And while I’m certainly not worrying about the pros and cons of hamburger menus in PR, I am always thinking about my audience. Whether it’s a pitch, a press release or a byline, it’s important to always force yourself to think of your audience in specifics, not vague generalities, to force yourself into that headspace of relatability and accountability to write something that truly connects with the reader.
Imagine You’re Making a Documentary
In my video production class sophomore year, our semester-long project was to make a documentary. It could be about whatever we wanted, but the catch was that it had to be about a topic we currently knew nothing about. The goal with this restriction is that it would force us to dive into a new subculture and learn everything we could about it.
When shooting a documentary, the common shooting ratio is 100:1; that means that for every 100 minutes of footage you shoot, you typically only end up using 1 minute of it in the final product. What this boils down to is that, when you’re shooting a documentary, you need to live and breathe this topic. Even if only 1/100th of what you’re learning and seeing actually makes it into the film, the other 99 still helps inform and provide context for what is important.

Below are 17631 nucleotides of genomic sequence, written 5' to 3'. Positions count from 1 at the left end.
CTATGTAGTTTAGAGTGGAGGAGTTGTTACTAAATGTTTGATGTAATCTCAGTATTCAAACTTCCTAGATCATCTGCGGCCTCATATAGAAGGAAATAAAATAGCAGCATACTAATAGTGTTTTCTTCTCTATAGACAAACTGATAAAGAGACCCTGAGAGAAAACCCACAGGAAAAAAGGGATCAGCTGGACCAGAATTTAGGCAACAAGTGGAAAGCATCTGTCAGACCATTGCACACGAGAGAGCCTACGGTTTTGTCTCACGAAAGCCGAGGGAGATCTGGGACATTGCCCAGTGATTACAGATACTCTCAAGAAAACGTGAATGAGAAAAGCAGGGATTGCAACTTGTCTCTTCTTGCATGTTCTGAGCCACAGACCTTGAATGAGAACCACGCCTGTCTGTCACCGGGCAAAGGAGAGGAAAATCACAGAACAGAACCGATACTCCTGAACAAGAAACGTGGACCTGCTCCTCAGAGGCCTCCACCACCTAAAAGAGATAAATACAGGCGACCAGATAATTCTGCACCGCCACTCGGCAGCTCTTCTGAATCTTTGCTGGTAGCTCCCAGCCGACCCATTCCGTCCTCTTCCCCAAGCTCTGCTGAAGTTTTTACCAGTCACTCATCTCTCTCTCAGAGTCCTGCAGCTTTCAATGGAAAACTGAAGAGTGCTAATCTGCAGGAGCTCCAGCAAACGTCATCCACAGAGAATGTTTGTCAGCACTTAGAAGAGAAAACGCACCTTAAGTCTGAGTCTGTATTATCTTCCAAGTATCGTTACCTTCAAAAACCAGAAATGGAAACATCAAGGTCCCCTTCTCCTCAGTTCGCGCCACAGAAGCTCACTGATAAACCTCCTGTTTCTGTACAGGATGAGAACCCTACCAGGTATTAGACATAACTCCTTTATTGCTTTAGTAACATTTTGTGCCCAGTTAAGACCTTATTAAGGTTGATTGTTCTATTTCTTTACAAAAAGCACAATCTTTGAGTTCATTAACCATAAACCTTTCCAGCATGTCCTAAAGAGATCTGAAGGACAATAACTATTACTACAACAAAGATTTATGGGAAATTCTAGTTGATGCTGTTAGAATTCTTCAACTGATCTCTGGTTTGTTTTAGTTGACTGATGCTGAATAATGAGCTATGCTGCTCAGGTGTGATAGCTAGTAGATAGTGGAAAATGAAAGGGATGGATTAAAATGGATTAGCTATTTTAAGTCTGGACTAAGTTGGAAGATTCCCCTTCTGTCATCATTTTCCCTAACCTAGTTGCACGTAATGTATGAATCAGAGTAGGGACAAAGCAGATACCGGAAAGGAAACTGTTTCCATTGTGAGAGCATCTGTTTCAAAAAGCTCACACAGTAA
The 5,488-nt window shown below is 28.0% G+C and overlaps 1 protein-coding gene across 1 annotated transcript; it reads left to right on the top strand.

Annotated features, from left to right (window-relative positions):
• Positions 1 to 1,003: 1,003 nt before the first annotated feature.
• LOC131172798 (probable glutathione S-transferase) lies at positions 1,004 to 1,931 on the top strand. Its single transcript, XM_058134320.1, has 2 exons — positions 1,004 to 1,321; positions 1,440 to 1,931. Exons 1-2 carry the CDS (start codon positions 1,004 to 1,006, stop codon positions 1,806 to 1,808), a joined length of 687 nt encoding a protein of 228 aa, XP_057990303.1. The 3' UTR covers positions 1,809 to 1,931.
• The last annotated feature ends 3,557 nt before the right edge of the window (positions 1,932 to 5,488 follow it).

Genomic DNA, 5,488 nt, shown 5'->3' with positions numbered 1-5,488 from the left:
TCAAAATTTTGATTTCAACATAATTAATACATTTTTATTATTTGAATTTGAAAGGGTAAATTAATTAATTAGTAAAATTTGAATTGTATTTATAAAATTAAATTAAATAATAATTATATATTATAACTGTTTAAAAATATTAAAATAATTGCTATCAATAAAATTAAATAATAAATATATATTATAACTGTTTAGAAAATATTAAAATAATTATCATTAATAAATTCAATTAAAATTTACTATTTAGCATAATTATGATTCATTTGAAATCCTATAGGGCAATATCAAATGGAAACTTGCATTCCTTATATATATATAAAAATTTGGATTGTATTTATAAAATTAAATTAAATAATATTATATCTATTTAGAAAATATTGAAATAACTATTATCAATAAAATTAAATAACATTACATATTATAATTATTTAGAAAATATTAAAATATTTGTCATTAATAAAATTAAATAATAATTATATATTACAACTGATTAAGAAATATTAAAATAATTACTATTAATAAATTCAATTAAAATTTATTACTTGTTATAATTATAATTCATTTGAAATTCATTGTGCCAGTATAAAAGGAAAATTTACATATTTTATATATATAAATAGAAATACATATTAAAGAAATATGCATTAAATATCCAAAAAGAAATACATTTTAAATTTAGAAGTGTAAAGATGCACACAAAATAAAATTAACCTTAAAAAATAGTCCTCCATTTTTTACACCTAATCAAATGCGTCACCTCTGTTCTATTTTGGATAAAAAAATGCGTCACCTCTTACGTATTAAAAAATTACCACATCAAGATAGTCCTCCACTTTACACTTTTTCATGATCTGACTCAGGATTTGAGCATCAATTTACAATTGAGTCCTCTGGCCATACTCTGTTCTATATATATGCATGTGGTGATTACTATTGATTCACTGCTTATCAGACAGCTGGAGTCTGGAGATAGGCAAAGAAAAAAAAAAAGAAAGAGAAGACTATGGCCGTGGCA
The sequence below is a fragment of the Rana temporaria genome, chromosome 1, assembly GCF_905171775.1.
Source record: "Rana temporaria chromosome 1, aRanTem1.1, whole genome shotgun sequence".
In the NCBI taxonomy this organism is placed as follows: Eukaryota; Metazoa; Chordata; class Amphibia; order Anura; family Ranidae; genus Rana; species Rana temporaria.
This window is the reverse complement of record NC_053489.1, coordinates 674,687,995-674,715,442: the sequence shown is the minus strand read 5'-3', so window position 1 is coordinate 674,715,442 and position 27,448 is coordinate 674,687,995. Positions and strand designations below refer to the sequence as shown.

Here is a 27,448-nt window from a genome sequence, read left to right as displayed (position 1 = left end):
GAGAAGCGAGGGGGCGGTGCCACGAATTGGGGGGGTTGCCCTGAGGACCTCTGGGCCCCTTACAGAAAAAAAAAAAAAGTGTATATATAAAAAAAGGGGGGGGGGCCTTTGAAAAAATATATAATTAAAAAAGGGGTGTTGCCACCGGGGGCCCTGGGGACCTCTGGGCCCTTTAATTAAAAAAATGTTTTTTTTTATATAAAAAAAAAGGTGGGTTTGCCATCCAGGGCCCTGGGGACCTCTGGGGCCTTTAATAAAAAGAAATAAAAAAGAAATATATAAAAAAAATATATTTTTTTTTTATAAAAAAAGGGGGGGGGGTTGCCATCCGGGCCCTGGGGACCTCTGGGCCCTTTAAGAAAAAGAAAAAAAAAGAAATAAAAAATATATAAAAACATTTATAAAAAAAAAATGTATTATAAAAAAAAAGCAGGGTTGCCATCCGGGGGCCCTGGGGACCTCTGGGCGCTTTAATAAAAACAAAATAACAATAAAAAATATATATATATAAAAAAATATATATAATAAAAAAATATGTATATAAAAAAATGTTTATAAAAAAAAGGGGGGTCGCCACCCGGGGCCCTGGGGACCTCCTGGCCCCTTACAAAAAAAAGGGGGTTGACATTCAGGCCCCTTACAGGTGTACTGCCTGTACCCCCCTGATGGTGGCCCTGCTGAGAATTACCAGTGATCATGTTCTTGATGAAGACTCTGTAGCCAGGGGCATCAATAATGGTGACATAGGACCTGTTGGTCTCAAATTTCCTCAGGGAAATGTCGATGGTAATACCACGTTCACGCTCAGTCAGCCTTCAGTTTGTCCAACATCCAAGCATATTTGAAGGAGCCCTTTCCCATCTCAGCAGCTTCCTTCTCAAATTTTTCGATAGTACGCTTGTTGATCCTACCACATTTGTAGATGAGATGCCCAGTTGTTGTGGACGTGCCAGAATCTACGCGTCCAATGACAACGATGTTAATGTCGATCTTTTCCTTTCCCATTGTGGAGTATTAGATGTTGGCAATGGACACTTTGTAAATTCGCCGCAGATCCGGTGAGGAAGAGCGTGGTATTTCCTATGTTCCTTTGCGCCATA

The same thing applies to PR. When you work at an agency, you can have clients in vastly different fields—fields that you may have had no experience with beforehand. But, like a documentarian, you need to dive headfirst into those fields and become an expert. You need to understand the culture and the norms, stay on top of industry news, figure out who the influencers are and what they care about, research which reporters are covering the space and what their favorite topics are. You need to do all this research not just to provide background information, but more importantly, know where to go next. You need to take those 99 pieces of information you gathered so that you can write that 1 amazing thought leadership byline, or that 1 amazing pitch to the perfect reporter. Sometimes you’ll hear camera crews say, “Shoot everything, we’ll edit in post”. What this means for PR is, read like a cameraman and write like an editor.